A prominent university is creating a fund to benefit the descendants of black slaves while black students at a second university went on a hunger strike to demand free housing and free food, among numerous other demands.
Georgetown University students recently voted to approve a fund for the descendants of slaves sold by the university in the 1830s.
The College Fix reports the vote’s results were announced after a “contentious day” on campus in which fliers explaining arguments against the referendum were torn up and discarded, and opponents of the measure said they felt scared to voice their opinions.
All totaled, 66 percent of students voted to approve the measure.
Horace Cooper, a former constitutional law professor and a spokesman for the Project 21 Black Leadership Network, says people have convinced themselves that a wrong conducted by people 200 years ago affects people’s circumstances centuries later.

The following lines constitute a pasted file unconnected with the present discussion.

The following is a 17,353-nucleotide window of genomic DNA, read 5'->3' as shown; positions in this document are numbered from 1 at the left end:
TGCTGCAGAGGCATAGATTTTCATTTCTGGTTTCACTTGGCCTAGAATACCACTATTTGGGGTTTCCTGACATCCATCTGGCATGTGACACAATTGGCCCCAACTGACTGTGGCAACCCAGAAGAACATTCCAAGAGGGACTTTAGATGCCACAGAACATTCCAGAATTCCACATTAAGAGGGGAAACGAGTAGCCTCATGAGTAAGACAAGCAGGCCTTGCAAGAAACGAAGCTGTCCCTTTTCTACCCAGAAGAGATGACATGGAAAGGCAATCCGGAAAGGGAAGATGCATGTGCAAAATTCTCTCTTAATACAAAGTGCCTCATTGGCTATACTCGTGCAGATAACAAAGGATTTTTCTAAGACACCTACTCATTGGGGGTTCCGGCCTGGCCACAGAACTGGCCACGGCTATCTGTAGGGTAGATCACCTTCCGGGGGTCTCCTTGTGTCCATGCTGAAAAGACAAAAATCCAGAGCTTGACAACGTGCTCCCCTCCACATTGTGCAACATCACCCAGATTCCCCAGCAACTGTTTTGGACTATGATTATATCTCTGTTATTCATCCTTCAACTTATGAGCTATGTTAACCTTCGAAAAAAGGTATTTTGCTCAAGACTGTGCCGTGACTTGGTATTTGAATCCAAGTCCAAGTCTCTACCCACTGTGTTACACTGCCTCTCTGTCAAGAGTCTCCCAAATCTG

“That’s wrong,” he insists. “It’s not born out by reality and it allows us to waste time focused on that instead of focusing on things that actually could be good for the country and good for ourselves.”
At the University of Kentucky, meanwhile, activists on campus forced the university president, Eli Capilouto, to cave to their demands after six days of a hunger strike.
The president gave in to the demands of the Black Student Advisory Council and a student-led movement called the Basic Needs Campaign, which is pushing for free housing and free meals.
Campus Reform reports the university will offer a “permanent seat” to a black student on a search committee for administration officials. The same story also states:
Other demands to which he conceded include the taking down of a historic 1930’s mural on campus that depicts scenes such as black people planting tobacco, the revising of a scholarship historically meant for “underrepresented students” and those in “financial need” with the goal of enhancing the program for black students specifically.
Stacy Washington of Project 21 suggests this is characteristic of the post-racial era following the Obama presidency.
“Why is it the college’s responsibility to provide you with housing above what they’re providing to everyone else based upon your race?” she asks.
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